However, the bulk of Palestinian antiquities and archaeological items are in Israeli hands. There is already a national Palestinian museum, but in occupied Jerusalem. Its nucleus was Ottoman-era finds and collections in Palestine. In the 1930s, the British picked up where the Ottomans left off and established the Palestine Archaeological Museum, now the Rockefeller Museum. Since the military occupation of East Jerusalem in 1967, this museum has been run by the Israel Museum. The Israel Museum itself holds items taken from the Rockefeller Museum after 1967, in addition to numerous items from Gaza, Nablus, Jericho, etc. So what is left for us, the nongovernmental Palestinian Museum under a colonial dispensation, to show? This is why we have a hybrid solution for our exhibitions. We are not going to sit on our hands and say, “The day Palestine is liberated, then we will open a museum.” Palestine deserves a large, professionally run museum now, and we have it.
Decoloniality is a needed and welcome debate, but its focus is righting wrongs hundreds of years old. I’ve raised the issue at international forums, but our predicament has not yet made an impression: Our situation here is one of actual colonial expropriation and of colonialism in violation of all international norms and UN resolutions.
HT: As I read about Israel’s success in pushing forward its coronavirus-vaccine program while at the same time refusing to vaccinate Palestinians in the West Bank—something it is legally and morally obliged by the Geneva Conventions to do—or about the most recent violent cleansing of Jerusalem’s Palestinian inhabitants through dispossession of the residents of Sheikh Jarrah, I am reminded again of just how much of Israel’s control is conditioned by the tacit and even explicit approval of the international diplomatic community. The Palestinian Museum belongs to a territory and peoples that are every day in the process of resisting obliteration from one of the most brutal militaries in the world. Even if it is able to propose innovative and imaginative practices, I do wonder about its durability. As recent events demonstrate, Israel has never shown restraint when it comes to the Palestinian body or to Palestinian cultural institutions that attest to their historical and continued presence on the land. To put it bluntly, can the museum survive without the building that houses it, in the event that it is physically obliterated?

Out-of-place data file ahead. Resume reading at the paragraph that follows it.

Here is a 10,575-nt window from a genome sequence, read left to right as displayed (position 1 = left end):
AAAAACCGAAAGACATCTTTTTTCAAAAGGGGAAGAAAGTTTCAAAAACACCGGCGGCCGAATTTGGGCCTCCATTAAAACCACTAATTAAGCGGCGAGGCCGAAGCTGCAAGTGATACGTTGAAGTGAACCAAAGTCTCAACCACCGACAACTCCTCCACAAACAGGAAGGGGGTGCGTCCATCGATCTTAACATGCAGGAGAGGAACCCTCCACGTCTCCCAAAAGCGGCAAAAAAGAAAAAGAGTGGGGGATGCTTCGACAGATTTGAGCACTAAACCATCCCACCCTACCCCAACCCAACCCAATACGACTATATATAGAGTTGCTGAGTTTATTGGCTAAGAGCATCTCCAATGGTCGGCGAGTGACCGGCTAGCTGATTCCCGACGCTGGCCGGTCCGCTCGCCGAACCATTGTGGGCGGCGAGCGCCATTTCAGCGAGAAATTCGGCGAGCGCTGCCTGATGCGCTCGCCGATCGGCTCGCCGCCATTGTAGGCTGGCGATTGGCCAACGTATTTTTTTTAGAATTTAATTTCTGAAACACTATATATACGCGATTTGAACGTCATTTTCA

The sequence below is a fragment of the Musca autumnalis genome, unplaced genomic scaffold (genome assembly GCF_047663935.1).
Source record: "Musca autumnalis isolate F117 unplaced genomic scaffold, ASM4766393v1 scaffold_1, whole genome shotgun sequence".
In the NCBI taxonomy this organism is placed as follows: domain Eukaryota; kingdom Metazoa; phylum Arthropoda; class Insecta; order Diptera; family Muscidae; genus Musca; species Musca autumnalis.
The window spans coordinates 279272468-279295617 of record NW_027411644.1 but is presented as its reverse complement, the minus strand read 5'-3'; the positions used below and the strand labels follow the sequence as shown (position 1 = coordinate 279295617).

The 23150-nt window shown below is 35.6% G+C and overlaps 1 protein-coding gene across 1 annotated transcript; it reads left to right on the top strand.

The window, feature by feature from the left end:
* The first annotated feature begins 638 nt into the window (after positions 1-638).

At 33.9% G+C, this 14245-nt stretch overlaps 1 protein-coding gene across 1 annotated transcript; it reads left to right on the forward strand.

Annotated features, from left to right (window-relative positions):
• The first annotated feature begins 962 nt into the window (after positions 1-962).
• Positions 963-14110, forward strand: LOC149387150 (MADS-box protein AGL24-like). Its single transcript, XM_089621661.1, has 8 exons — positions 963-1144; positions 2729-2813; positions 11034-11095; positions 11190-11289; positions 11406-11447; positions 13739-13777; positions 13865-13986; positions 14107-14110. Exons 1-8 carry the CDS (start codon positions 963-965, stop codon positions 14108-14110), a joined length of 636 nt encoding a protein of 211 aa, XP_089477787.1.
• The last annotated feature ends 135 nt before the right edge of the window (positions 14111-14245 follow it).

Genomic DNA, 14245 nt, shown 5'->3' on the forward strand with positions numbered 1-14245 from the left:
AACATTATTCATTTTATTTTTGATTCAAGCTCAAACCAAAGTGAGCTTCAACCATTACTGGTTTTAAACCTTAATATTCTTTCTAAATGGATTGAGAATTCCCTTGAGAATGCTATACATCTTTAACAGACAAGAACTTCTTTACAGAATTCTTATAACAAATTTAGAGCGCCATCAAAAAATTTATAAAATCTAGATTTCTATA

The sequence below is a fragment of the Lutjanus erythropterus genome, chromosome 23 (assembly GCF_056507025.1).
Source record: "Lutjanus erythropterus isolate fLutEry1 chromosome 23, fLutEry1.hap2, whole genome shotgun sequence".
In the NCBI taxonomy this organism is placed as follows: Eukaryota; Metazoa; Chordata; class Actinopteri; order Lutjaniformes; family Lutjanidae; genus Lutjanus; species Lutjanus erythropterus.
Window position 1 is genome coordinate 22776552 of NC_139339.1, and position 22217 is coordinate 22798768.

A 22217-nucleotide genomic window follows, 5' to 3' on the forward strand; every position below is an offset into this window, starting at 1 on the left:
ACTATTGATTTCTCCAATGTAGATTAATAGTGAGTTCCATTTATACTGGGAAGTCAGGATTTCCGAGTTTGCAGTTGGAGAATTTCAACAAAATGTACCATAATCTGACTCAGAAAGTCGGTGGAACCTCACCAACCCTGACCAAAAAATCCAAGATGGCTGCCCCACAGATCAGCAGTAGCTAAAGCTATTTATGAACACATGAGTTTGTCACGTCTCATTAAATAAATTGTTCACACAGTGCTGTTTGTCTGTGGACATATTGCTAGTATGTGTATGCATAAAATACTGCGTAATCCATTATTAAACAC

ALH: Look, it goes without saying: If you are a Palestinian institution, you are a transnational institution. This is why we have this excellent digital infrastructure, and tech-savvy colleagues, which allowed us to turn on a dime during the 2020 lockdown and produce intense and diverse online programming.
Now, since we are Palestinian, it is also a given that this physical risk exists wherever one is working and at a moment’s notice. I know, I used to run an art institution—the Khalil Sakakini Cultural Center [in Ramallah]—that was ransacked and looted by the Israeli army in 2002.
The Palestinian Museum was built as an act of faith in the future of Palestine and of Palestinians. Everyone here continues to work. But we also do not have to keep physical archives. Rather, we borrow endangered collections, conserve and digitize them, upload them to an open-access platform, and then return them to their owners. This is why we developed the Palestinian Journeys website in collaboration with the Institute for Palestine Studies and Visualizing Palestine, which is a bilingual free encyclopedia of Palestinian history.
HT: Basically, every time you receive photographs or any other objects or materials, you digitize and then return them?
ALH: No. We are growing our permanent collection. But I was speaking specifically about a project called the Palestinian Museum Digital Archive, which has been going on for three years.
HT: So you work for the future, but you have to live in the moment. You deal with the reality of the situation, and you keep going.
I want to go back to what the Palestinian museum can tell—or more show—the rest of the world. In a way, you’re keeping some objects alive by letting them have their lives elsewhere. I love this grassroots response to lived reality. And that’s why I insist on this idea that the Palestinian Museum is imaginative, that it’s proposing new ways for museums to deal with their objects. I hear you saying, “You know what, they’re part of people’s realities and lives.”
ALH: One solution is digitization. But another is narration. You do not need to narrate the history of Palestine only through exhibitions, and that is where our research and digital programs come in.
Now, I wanted to end on something positive. Every day, there are one, two, three problems, not ordinary museum-management problems but, you know, Palestinian-under-occupation problems. But despite all the incredible difficulties, our work is still an absolutely beautiful Palestinian journey. The work we do every day is beautiful. We are trying to redeem some of the tragic experiences and history of the Palestinian people. Every day, we try to honor the suffering and the incredible denial of dignity, the denial of justice, meted out to Palestinians. We stare this pain in the face. The oppression, the dispossession. It is hard-to-look-at material. But this is our material, and you have to face it, archive it, and show it.
HT: This is really amazing and actually beautiful to hear. It’s positive, even if hard.
ALH: It is very hard. We received an artwork on loan the other day for our next exhibition. The artist tells us the most heartbreaking story of its making. A story we never heard before. Cold cruelty. Still, you have to move on. You have to record the story, write it down, and hang it on the wall for people to see and make something out of it. It’s part of who we are.
Hanan Toukan is an assistant professor in politics and Middle East studies at Bard College Berlin.
Adila Laïdi-Hanieh is the director general of the Palestinian Museum.